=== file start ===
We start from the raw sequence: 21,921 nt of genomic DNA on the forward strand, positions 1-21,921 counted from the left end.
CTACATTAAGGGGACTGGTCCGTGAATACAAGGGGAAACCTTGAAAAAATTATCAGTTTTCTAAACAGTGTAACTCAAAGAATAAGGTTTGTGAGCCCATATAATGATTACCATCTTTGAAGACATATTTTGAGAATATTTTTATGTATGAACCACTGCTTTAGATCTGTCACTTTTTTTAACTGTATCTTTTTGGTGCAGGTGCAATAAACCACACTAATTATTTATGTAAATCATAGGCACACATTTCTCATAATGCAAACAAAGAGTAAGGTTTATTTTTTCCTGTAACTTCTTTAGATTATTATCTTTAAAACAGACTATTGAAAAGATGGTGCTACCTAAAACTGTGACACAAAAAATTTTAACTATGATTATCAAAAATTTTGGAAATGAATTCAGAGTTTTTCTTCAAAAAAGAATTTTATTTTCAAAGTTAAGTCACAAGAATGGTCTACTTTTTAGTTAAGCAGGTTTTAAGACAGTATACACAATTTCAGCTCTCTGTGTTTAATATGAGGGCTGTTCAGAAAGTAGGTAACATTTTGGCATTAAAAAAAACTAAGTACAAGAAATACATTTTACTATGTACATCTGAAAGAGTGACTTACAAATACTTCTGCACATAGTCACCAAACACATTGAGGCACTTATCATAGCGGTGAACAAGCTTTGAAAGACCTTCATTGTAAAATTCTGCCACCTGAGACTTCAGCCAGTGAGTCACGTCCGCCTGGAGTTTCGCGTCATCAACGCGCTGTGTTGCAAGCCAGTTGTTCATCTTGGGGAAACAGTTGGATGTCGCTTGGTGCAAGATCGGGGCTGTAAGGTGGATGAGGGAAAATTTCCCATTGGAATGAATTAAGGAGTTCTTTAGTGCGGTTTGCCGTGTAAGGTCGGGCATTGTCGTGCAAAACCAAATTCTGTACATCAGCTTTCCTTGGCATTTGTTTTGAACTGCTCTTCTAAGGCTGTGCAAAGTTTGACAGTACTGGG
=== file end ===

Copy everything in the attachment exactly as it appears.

We start from the raw sequence: 21,921 nt of genomic DNA on the forward strand, positions 1-21,921 counted from the left end.
CTACATTAAGGGGACTGGTCCGTGAATACAAGGGGAAACCTTGAAAAAATTATCAGTTTTCTAAACAGTGTAACTCAAAGAATAAGGTTTGTGAGCCCATATAATGATTACCATCTTTGAAGACATATTTTGAGAATATTTTTATGTATGAACCACTGCTTTAGATCTGTCACTTTTTTTAACTGTATCTTTTTGGTGCAGGTGCAATAAACCACACTAATTATTTATGTAAATCATAGGCACACATTTCTCATAATGCAAACAAAGAGTAAGGTTTATTTTTTCCTGTAACTTCTTTAGATTATTATCTTTAAAACAGACTATTGAAAAGATGGTGCTACCTAAAACTGTGACACAAAAAATTTTAACTATGATTATCAAAAATTTTGGAAATGAATTCAGAGTTTTTCTTCAAAAAAGAATTTTATTTTCAAAGTTAAGTCACAAGAATGGTCTACTTTTTAGTTAAGCAGGTTTTAAGACAGTATACACAATTTCAGCTCTCTGTGTTTAATATGAGGGCTGTTCAGAAAGTAGGTAACATTTTGGCATTAAAAAAAACTAAGTACAAGAAATACATTTTACTATGTACATCTGAAAGAGTGACTTACAAATACTTCTGCACATAGTCACCAAACACATTGAGGCACTTATCATAGCGGTGAACAAGCTTTGAAAGACCTTCATTGTAAAATTCTGCCACCTGAGACTTCAGCCAGTGAGTCACGTCCGCCTGGAGTTTCGCGTCATCAACGCGCTGTGTTGCAAGCCAGTTGTTCATCTTGGGGAAACAGTTGGATGTCGCTTGGTGCAAGATCGGGGCTGTAAGGTGGATGAGGGAAAATTTCCCATTGGAATGAATTAAGGAGTTCTTTAGTGCGGTTTGCCGTGTAAGGTCGGGCATTGTCGTGCAAAACCAAATTCTGTACATCAGCTTTCCTTGGCATTTGTTTTGAACTGCTCTTCTAAGGCTGTGCAAAGTTTGACAGTACTGGG